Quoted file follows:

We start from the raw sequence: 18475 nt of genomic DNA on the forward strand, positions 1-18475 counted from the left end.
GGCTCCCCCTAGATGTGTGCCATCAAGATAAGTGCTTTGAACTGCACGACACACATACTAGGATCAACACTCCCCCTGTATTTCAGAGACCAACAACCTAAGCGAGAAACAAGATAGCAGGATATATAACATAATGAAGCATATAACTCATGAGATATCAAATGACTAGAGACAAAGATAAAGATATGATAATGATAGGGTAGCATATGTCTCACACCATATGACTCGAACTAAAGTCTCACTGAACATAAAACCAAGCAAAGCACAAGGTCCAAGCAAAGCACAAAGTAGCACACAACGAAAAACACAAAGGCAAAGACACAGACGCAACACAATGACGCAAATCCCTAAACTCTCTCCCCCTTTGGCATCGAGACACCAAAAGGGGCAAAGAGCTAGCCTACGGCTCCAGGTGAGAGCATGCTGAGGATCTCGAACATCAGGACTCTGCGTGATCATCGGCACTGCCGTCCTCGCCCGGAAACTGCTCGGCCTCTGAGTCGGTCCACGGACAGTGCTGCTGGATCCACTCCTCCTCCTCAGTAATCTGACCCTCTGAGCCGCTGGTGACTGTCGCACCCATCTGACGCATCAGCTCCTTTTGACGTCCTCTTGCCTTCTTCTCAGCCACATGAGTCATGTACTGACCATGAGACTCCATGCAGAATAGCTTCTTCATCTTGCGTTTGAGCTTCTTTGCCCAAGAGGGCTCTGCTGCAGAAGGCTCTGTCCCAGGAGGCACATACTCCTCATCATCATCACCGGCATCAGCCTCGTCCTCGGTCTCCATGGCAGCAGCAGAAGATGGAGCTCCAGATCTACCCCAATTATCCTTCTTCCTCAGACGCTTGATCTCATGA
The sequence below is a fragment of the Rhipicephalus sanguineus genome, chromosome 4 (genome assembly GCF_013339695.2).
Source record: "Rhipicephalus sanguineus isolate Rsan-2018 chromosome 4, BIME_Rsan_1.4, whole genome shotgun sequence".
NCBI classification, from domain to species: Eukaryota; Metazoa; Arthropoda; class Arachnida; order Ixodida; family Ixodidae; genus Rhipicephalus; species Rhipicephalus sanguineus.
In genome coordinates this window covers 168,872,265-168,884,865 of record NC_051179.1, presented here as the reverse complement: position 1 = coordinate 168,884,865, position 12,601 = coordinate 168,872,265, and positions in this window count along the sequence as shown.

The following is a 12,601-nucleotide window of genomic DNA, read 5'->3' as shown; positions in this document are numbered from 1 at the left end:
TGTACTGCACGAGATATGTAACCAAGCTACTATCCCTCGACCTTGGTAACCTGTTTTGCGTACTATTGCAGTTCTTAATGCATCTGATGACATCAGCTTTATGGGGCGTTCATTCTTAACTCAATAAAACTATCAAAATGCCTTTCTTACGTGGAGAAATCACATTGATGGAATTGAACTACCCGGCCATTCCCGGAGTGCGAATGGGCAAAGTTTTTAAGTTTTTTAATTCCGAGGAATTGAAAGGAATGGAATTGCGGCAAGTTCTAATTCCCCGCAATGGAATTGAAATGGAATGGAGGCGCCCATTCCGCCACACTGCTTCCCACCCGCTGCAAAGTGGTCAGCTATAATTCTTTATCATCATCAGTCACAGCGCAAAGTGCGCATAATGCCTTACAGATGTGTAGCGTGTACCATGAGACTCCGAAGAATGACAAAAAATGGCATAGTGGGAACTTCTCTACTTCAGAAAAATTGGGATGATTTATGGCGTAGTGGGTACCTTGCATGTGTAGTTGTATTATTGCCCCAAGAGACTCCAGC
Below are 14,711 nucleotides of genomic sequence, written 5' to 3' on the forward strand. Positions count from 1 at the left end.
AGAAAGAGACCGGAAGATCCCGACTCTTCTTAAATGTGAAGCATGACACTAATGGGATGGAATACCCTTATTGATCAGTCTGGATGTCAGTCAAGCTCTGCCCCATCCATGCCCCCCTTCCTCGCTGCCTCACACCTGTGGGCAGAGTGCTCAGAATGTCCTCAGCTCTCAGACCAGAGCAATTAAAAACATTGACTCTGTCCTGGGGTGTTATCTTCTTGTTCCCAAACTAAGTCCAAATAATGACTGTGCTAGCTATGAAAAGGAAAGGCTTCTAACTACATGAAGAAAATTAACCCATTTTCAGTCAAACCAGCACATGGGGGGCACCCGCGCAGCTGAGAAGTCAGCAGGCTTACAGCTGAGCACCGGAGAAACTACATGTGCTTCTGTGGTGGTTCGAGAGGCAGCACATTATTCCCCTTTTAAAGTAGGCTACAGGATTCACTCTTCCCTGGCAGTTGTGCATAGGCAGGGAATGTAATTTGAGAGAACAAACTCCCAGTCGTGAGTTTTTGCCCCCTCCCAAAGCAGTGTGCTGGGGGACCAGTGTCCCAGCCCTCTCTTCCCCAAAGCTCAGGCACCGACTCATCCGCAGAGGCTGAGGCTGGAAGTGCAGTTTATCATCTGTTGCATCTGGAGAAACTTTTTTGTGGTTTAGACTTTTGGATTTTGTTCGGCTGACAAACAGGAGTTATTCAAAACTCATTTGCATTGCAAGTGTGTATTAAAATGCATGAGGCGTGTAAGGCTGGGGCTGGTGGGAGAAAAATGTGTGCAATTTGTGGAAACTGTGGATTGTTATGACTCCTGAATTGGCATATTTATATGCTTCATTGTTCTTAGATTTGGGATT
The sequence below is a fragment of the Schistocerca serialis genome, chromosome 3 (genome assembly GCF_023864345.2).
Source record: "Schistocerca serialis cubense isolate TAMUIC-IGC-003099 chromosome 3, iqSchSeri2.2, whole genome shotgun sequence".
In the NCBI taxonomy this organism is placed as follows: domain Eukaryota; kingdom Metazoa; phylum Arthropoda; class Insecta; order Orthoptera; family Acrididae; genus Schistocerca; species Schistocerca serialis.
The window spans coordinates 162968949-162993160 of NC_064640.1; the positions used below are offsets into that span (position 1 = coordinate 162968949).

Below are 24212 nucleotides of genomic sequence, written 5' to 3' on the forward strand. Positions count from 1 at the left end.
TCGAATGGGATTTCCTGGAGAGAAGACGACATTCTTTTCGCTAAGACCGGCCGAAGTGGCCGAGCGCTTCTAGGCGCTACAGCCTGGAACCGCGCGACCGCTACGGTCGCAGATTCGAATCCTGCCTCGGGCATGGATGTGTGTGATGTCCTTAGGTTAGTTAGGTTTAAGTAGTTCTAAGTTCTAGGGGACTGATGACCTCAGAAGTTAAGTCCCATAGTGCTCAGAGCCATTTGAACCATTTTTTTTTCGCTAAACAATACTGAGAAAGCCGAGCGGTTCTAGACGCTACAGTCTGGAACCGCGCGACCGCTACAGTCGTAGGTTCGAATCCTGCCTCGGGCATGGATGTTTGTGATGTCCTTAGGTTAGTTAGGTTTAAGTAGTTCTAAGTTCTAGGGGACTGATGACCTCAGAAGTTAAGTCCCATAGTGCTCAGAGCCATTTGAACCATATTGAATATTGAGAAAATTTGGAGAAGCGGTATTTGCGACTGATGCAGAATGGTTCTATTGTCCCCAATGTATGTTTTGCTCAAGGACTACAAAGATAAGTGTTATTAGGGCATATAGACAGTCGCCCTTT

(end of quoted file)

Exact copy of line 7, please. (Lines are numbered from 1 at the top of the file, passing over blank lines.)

The following is a 12,601-nucleotide window of genomic DNA, read 5'->3' as shown; positions in this document are numbered from 1 at the left end: